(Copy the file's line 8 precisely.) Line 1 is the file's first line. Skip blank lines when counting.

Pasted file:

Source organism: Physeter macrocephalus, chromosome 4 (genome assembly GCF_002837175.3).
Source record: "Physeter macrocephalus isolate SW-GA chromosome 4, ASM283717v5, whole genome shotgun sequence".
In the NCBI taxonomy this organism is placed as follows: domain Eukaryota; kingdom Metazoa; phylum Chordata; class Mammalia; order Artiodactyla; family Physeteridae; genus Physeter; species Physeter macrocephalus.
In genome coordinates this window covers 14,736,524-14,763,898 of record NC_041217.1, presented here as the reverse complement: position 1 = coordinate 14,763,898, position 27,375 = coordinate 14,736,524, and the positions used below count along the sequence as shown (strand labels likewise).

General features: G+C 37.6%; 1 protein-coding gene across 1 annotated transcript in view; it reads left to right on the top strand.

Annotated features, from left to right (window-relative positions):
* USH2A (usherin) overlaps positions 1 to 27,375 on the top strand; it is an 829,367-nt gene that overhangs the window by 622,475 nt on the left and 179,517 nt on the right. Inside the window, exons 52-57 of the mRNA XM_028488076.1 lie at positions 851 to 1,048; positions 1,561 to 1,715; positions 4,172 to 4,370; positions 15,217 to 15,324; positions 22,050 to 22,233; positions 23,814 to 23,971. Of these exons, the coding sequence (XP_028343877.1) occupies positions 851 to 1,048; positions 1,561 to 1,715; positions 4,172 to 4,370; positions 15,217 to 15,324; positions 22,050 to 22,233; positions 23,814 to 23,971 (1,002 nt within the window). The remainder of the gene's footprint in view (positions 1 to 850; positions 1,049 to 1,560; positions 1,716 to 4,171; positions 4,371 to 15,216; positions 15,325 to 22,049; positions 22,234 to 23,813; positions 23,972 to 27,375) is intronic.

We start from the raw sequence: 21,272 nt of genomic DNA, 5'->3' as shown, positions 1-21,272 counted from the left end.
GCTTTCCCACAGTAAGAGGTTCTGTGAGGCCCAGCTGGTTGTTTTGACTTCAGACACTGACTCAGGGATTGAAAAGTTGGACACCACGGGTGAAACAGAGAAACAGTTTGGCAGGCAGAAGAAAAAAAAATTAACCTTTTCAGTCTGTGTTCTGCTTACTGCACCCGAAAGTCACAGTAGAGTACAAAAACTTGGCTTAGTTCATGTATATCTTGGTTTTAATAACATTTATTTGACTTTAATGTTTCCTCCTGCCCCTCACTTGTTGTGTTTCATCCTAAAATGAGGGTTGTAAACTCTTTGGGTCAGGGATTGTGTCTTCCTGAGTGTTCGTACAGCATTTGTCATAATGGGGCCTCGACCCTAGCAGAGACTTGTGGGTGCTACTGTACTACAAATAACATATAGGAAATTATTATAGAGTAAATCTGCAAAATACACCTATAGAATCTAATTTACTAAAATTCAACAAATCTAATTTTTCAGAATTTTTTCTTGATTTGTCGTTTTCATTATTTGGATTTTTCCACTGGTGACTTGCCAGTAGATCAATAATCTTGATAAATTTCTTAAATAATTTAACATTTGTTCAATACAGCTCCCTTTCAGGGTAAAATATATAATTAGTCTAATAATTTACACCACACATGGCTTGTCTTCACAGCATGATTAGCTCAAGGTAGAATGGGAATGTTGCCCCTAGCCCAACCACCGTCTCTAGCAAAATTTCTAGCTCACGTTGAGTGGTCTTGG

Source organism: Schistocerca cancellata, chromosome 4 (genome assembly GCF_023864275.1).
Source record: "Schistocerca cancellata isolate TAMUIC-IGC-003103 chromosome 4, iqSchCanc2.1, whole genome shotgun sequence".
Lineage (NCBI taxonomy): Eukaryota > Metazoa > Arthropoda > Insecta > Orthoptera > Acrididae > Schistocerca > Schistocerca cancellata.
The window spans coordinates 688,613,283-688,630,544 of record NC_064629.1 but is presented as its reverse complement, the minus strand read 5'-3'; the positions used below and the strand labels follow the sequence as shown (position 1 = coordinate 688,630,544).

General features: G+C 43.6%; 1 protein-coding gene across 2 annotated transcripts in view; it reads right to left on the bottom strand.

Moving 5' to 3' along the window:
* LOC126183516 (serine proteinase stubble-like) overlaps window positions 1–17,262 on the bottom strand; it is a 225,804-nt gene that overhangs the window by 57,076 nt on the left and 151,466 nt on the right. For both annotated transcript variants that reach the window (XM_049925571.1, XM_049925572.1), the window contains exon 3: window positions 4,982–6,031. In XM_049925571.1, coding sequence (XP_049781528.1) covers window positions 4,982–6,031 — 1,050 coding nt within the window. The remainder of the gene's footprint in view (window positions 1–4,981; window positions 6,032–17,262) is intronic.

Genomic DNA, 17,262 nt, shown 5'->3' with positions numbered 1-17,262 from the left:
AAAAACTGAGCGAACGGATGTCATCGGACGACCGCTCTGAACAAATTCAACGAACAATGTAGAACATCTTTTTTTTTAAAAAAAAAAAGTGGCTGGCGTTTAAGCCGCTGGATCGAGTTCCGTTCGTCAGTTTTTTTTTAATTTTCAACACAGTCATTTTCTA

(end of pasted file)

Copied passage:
We start from the raw sequence: 21,272 nt of genomic DNA, 5'->3' as shown, positions 1-21,272 counted from the left end.